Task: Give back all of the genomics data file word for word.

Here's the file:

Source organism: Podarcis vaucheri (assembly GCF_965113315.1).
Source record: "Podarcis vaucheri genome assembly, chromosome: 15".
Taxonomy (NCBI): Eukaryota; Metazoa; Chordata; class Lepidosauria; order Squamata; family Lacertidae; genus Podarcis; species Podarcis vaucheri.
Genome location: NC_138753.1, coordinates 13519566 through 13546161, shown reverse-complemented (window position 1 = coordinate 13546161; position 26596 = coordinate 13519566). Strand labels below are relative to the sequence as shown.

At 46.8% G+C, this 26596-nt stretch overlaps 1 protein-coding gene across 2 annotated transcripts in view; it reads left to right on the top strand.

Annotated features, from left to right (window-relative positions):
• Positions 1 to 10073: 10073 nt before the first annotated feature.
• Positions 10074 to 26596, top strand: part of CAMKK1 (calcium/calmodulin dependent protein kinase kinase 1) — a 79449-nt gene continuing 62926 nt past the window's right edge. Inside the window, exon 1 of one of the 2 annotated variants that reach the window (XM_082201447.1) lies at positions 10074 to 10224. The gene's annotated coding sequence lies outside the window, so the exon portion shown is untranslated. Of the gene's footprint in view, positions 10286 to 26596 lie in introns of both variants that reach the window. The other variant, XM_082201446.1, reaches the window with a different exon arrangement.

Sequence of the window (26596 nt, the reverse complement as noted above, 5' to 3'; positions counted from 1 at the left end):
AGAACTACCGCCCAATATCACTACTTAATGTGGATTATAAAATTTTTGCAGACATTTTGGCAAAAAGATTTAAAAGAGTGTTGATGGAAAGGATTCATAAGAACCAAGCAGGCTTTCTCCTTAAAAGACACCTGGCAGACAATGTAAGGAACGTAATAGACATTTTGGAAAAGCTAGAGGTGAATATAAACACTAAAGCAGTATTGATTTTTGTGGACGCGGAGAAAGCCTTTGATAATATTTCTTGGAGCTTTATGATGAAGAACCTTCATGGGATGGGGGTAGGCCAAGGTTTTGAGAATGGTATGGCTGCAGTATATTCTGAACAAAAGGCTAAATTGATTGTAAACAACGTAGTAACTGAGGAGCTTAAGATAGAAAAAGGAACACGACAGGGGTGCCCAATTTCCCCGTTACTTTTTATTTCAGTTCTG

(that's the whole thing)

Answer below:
Source organism: Podarcis vaucheri (assembly GCF_965113315.1).
Source record: "Podarcis vaucheri genome assembly, chromosome: 15".
Taxonomy (NCBI): Eukaryota; Metazoa; Chordata; class Lepidosauria; order Squamata; family Lacertidae; genus Podarcis; species Podarcis vaucheri.
Genome location: NC_138753.1, coordinates 13519566 through 13546161, shown reverse-complemented (window position 1 = coordinate 13546161; position 26596 = coordinate 13519566). Strand labels below are relative to the sequence as shown.

At 46.8% G+C, this 26596-nt stretch overlaps 1 protein-coding gene across 2 annotated transcripts in view; it reads left to right on the top strand.

Annotated features, from left to right (window-relative positions):
• Positions 1 to 10073: 10073 nt before the first annotated feature.
• Positions 10074 to 26596, top strand: part of CAMKK1 (calcium/calmodulin dependent protein kinase kinase 1) — a 79449-nt gene continuing 62926 nt past the window's right edge. Inside the window, exon 1 of one of the 2 annotated variants that reach the window (XM_082201447.1) lies at positions 10074 to 10224. The gene's annotated coding sequence lies outside the window, so the exon portion shown is untranslated. Of the gene's footprint in view, positions 10286 to 26596 lie in introns of both variants that reach the window. The other variant, XM_082201446.1, reaches the window with a different exon arrangement.

Sequence of the window (26596 nt, the reverse complement as noted above, 5' to 3'; positions counted from 1 at the left end):
AGAACTACCGCCCAATATCACTACTTAATGTGGATTATAAAATTTTTGCAGACATTTTGGCAAAAAGATTTAAAAGAGTGTTGATGGAAAGGATTCATAAGAACCAAGCAGGCTTTCTCCTTAAAAGACACCTGGCAGACAATGTAAGGAACGTAATAGACATTTTGGAAAAGCTAGAGGTGAATATAAACACTAAAGCAGTATTGATTTTTGTGGACGCGGAGAAAGCCTTTGATAATATTTCTTGGAGCTTTATGATGAAGAACCTTCATGGGATGGGGGTAGGCCAAGGTTTTGAGAATGGTATGGCTGCAGTATATTCTGAACAAAAGGCTAAATTGATTGTAAACAACGTAGTAACTGAGGAGCTTAAGATAGAAAAAGGAACACGACAGGGGTGCCCAATTTCCCCGTTACTTTTTATTTCAGTTCTG